- :09 – No schematic or execution complaints here, it’s a 50/50 throw that Jackson plays well and has a great shot of breaking up, but the ball slips in anyway and the receiver (the brother of Oregon’s #95 DL Ware-Hudson) just makes a great physical play to hang onto. An offense with this much talent is just going to win a few of these.
- :29 – Looks like Uiagalelei has found a fan of Oregon’s lightning yellow jerseys on this cover-1 blitz. For the last several weeks the Ducks have been playing #33 DB Ev. Williams at safety and Johnson at nickel, which is a good configuration for run-stopping but I think a mistake for teams and situations (like this one) where a pass is obvious. I don’t know why they haven’t instead used their solution at the beginning of the year with Johnson as the single-high and Reed as slot corner, which in my opinion would have given them a better chance of covering this route.
Oregon’s pass rush caused a sack, scramble, or throwaway on over half of USC’s dropbacks, which is the highest rate I’ve ever seen in a single game. Most of that was well earned, though I think on a few the quarterback abandoned the pocket for his own improvisation pretty eagerly. As well he might: just six out-of-structure plays produced over 59% of all yards USC gained outside of garbage time. Still, as explosive and mind-boggling as he can be when improvising, on a per-play basis Oregon’s defense was successful at containing the quarterback when he broke the pocket or they got into the backfield at a 61.5% rate. Here’s a representative sample of such plays:
- :00 – This blitz adds Williams but the twist with #98 DT Rogers occupies both the RT and C so they don’t see him. That frees Tuioti to come right through the middle with terrifying speed. Uiagalelei has beaten the LT to close the escape had the QB spun out, but he doesn’t even have time for that.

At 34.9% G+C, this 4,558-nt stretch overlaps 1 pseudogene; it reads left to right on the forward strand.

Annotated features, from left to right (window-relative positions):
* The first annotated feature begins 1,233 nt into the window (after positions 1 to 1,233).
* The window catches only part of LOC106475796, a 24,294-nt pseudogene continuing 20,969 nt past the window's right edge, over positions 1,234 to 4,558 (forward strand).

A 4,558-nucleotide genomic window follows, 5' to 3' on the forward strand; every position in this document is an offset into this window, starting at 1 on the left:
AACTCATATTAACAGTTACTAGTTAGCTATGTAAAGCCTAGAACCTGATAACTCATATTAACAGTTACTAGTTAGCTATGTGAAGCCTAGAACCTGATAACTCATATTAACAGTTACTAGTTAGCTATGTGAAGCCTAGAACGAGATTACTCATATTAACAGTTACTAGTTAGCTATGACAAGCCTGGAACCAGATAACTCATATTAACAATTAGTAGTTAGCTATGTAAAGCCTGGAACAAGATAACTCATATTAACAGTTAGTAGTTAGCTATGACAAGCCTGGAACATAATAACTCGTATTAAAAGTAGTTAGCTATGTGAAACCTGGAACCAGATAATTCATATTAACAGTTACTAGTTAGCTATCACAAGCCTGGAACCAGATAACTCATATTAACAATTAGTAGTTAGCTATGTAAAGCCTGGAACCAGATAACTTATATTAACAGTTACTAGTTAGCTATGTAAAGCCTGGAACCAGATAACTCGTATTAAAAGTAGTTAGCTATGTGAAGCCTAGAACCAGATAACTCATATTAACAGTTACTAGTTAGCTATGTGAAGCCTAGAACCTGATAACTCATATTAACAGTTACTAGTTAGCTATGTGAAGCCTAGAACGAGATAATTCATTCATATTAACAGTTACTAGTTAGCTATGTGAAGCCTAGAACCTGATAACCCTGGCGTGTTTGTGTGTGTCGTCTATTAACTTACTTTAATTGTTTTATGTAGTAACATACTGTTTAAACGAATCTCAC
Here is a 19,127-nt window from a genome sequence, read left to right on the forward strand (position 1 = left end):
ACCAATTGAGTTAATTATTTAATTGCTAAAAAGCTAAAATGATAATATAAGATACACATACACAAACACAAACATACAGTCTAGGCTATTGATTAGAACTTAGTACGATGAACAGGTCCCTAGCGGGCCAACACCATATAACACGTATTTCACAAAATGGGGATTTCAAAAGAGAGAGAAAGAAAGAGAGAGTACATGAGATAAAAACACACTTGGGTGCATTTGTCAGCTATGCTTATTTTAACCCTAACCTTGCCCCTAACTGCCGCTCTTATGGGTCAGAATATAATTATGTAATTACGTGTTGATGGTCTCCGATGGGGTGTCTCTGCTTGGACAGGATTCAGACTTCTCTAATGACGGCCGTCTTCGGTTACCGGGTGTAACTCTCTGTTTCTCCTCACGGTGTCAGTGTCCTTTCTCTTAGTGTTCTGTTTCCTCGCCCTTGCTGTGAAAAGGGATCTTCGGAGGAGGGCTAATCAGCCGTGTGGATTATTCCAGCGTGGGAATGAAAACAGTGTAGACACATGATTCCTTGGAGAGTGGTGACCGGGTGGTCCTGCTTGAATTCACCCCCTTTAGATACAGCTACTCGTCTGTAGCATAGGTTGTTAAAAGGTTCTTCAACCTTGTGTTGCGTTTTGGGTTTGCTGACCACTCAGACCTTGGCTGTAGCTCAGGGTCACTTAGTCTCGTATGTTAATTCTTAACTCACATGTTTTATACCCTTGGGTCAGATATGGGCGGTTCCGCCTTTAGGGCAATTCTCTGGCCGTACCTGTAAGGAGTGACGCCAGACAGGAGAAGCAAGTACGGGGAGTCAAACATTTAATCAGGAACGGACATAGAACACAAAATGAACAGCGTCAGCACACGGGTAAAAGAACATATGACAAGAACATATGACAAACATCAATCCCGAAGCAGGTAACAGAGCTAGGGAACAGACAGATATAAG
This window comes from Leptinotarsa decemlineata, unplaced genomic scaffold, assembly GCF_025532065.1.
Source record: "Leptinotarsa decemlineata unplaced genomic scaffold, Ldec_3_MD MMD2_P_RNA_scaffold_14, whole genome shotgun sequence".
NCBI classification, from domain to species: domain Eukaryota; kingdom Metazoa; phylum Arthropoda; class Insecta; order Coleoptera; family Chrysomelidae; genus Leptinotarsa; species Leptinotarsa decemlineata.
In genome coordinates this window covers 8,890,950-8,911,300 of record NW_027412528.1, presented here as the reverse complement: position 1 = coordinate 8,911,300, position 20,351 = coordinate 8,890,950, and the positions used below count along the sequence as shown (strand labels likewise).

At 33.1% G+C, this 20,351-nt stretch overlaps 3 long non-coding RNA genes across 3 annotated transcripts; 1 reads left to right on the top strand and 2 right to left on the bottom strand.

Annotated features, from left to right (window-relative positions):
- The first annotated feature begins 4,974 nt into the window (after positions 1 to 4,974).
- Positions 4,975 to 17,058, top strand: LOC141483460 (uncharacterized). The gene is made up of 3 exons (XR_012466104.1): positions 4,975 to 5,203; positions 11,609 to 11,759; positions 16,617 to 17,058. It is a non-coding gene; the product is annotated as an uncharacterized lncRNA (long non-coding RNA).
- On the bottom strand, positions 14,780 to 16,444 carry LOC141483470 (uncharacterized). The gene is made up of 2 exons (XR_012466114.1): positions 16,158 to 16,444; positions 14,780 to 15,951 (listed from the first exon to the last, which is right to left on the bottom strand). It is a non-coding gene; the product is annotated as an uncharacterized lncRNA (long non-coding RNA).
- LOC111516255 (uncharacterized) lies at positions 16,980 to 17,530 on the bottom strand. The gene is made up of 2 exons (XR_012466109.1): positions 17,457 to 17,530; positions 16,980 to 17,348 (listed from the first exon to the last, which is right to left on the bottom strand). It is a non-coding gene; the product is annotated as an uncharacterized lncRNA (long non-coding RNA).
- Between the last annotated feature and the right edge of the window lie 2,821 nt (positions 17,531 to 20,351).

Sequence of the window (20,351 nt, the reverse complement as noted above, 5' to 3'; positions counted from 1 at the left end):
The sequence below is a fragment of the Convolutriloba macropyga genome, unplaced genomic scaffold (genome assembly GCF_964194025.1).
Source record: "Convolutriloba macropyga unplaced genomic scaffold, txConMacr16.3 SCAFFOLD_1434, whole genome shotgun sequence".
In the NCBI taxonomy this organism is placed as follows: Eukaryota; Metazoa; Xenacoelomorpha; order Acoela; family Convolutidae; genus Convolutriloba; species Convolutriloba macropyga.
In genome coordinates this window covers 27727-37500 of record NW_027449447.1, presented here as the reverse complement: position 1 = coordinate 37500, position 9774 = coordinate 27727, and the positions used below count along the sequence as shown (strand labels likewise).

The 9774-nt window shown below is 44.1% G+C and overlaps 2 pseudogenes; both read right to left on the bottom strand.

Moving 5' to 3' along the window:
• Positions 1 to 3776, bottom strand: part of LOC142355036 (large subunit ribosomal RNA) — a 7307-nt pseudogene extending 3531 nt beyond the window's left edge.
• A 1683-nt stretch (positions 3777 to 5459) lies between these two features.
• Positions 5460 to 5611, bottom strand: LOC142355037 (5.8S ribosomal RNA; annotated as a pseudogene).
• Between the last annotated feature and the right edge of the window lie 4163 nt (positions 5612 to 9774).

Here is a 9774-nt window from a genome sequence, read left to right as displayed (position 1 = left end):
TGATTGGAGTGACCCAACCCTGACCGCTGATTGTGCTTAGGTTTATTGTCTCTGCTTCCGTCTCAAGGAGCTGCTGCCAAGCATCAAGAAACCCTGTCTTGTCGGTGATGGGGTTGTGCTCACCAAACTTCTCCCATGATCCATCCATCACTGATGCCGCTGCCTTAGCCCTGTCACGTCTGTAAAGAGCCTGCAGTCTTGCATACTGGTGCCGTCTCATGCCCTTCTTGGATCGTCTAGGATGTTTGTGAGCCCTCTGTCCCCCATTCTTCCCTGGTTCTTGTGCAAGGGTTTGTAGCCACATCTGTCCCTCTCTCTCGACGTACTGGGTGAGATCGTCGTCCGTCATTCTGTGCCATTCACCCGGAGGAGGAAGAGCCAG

- :20 – Here #17 OLB Purchase is the only defender to the boundary so he can’t be taken for a ride like this, the freshman needs to bend under the tackle to get to the QB and if he can’t then stay put to close the escape lane. With the amount of space the QB now has to run into this play can be extended so long that there’s no reasonable hope that #7 DB Stephens can cover a full-field drag, as that’s what it’s specifically designed to do.
- :31 – The first thing they teach you in QB school is not to do this. Hill and Dorlus have flushed the QB, Bassa is over him but not over aggressively. Williams isn’t violating zone rules by staying on his side of the field, though maybe with a QB willing to break this many rules he should have broken off and followed that receiver, that’s a tough call. At any rate he comes in fast to make a hard hit and sure tackle.
- :50 – Here Oregon is blitzing out of a dime package, which is very interesting. Purchase is crushing the RT into the QB while Burch and Dorlus penetrate the pocket. The QB takes off and the coverage sticks to their guys on the scramble drill; when Bassa retreats on the back the QB decides to run and Williams cuts him off hard.
Perhaps the biggest surprise in the game was the effectiveness of Oregon’s defense against USC’s rushing attack, given that these teams’ fundamentals going into the game would have predicted the Ducks would be underwater in efficiency but better than average in stopping explosives. Instead it was the other way around: Oregon had a 66.5% defensive success rate against designed runs (12 vs 6), allowing just 4.9 adjusted YPC, but with 16.5% of them gaining 10+ yards.
Those figures might just be an artifact of the small sample size as USC abandoned the run so readily, since each run either way is worth more than 6 percentage points. Still, qualitatively the game featured mostly stuffs at the line, punctuated by attempts on the first play of each drive at big runs by breaking out novelty calls that had disappeared from the playbook for weeks: